SARS-CoV-2 is a member of the family of SARS-CoV viruses and causes COVID-19, first identified in December 2019 in Wuhan, Hubei Province, China. Its origins are under investigation. COVID-19 was well contained in Wuhan and nearby cities by extensive quarantine and travel restrictions. But indifference and ignoring of warnings in several countries, even after declaration of COVID-19 as a pandemic, led to large scale global spread. Data for reported infection and fatality are, however, disputed by some. (This will be commented on in an article dedicated to the COVID-19 pandemic.) People older than 70 years or with underlying health conditions are most at risk of severe disease and death.

MERS (Middle East respiratory syndrome) broke out in Saudi Arabia in 2012 and in South Korea in 2015. The MERS virus is of the same virus family as SARS-CoV, with bats suspected of being the origin of disease passing through camels to humans. Estimated fatality rate was between 30 and 40%, making the virus the most lethal coronaviruses transmitted from animals to people, with no approved treatment or vaccine.

Yellow Fever, a mosquito transmitted acute viral haemorrhagic disease endemic to tropical Africa and Central and South America, is called so owing to the jaundice it causes in some patients. Recent major epidemics were in Angola (2015), DRC (2016), Uganda (2016), and Nigeria and Brazil (2017). Of patients who develop jaundice nearly half die within 10 days, the overall death rate being 3 to 7.5%. Vaccination can control this avoidable disease. But heavily populated mosquito infested areas are prone to epidemics, especially where the shortage of a highly effective vaccine that offers lifetime protection denies immunity.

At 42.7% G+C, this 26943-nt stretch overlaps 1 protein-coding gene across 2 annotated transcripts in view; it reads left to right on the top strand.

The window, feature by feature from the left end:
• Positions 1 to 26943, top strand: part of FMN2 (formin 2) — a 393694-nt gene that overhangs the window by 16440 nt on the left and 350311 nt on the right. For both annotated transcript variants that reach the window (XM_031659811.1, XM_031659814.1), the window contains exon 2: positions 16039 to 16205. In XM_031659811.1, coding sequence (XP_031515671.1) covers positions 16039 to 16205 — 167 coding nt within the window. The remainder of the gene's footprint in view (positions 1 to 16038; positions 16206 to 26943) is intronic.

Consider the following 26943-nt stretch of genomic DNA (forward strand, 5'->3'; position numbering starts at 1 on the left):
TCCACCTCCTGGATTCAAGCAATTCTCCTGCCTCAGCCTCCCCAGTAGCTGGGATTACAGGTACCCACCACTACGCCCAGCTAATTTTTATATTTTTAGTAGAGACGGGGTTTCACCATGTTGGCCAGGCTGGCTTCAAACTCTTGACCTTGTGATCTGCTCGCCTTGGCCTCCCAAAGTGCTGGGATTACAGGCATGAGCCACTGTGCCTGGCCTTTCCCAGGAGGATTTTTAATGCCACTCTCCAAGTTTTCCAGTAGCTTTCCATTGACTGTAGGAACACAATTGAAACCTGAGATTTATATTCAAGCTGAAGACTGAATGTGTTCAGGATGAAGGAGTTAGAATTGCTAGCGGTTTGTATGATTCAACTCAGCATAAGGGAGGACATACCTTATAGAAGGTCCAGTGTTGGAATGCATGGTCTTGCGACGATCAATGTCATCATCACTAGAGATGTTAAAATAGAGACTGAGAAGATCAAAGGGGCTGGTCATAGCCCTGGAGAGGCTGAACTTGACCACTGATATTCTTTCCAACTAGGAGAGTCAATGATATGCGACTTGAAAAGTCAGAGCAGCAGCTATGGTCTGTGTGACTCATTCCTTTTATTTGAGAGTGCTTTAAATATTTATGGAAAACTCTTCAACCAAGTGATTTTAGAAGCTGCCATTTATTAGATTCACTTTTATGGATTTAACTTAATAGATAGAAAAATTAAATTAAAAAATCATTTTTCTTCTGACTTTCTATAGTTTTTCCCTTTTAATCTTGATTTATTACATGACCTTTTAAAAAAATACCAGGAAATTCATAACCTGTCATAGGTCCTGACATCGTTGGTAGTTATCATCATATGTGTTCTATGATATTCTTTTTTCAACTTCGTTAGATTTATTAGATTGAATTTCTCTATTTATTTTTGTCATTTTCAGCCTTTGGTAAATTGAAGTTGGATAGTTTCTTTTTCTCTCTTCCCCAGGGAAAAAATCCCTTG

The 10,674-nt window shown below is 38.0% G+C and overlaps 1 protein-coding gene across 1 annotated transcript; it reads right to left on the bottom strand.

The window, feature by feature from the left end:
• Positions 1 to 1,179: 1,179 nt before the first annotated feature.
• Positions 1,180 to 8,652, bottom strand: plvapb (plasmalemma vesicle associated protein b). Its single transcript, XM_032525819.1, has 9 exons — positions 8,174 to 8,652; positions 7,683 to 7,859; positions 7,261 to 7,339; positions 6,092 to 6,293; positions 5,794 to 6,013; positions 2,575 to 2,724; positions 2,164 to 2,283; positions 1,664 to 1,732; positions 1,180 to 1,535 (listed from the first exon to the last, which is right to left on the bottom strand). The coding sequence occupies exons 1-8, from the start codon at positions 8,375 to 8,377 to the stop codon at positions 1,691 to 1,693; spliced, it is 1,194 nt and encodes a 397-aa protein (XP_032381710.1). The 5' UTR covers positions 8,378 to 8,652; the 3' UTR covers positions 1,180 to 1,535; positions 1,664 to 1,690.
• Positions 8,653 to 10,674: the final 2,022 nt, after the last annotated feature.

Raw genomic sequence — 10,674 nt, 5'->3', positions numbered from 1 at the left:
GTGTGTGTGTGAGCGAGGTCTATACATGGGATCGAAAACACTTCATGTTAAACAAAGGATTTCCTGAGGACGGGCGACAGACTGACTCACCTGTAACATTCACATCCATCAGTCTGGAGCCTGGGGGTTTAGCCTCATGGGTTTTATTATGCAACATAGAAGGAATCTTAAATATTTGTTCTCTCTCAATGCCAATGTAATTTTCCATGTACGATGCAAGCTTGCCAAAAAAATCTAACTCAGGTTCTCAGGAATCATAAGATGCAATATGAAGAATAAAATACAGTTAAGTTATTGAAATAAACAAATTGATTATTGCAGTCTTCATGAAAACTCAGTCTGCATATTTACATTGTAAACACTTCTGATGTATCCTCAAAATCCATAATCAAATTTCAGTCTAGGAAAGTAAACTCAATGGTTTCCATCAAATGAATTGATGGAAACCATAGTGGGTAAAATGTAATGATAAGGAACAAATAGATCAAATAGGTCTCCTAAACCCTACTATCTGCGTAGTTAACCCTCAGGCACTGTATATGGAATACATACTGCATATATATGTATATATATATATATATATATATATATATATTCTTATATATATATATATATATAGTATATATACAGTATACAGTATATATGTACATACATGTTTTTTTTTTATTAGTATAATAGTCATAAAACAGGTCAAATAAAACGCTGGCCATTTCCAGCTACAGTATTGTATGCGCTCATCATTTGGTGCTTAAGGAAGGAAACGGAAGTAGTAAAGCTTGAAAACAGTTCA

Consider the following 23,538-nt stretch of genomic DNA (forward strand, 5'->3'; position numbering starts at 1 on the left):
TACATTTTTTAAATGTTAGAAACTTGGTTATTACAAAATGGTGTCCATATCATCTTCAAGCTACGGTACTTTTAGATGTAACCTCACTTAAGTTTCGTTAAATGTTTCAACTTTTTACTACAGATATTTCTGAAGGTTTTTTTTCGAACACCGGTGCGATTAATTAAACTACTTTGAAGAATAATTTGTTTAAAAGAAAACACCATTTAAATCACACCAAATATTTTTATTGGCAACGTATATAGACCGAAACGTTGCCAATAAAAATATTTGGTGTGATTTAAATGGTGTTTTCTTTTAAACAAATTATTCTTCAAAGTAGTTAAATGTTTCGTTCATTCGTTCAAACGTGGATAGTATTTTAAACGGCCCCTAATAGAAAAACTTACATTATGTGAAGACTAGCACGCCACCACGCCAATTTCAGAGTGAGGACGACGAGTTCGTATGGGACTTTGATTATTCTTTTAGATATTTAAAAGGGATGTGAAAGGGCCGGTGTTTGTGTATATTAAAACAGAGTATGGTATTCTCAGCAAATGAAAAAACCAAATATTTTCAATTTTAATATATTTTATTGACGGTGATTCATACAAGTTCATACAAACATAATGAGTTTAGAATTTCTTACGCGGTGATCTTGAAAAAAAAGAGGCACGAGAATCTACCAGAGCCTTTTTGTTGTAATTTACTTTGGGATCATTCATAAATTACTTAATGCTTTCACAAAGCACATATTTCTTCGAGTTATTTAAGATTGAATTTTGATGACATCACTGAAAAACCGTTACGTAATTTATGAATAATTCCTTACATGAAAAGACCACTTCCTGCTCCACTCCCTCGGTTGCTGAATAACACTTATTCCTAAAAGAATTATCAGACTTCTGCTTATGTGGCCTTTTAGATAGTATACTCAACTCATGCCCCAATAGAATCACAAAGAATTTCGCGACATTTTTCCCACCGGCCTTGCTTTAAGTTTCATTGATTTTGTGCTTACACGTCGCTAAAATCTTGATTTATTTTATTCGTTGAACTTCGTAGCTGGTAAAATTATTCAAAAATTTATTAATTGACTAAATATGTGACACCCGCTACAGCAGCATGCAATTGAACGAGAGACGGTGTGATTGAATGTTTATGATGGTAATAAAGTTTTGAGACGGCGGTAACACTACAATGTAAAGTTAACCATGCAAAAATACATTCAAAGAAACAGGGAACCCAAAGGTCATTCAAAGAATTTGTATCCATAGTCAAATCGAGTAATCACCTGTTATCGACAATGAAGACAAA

Smallpox was a contagious, disfiguring, deadly infectious viral disease caused by inhalation of large airborne droplets of saliva from an infected person. It has been eradicated by vaccination. Fatality rate was around 1% for milder types of the virus and up to 30% for more virulent forms. It killed some 300 million in the 20th Century before eradication in 1977.

Measles spreads by direct contact with airborne infectious droplets from an infected person. Although a safe, cost-effective vaccine has reduced the death rate drastically, more than 140 000, mostly children under five, died of measles in 2018.

Mumps is prevalent in males, and adolescents and adults suffer most. Without vaccination, it normally occurs in childhood (5 to 9 years of age). Countries that used mumps vaccination (usually measles-mumps-rubella or MMR vaccine) were rendered free of mumps. But resurgence, not severe enough to be an epidemic, has been reported in this century.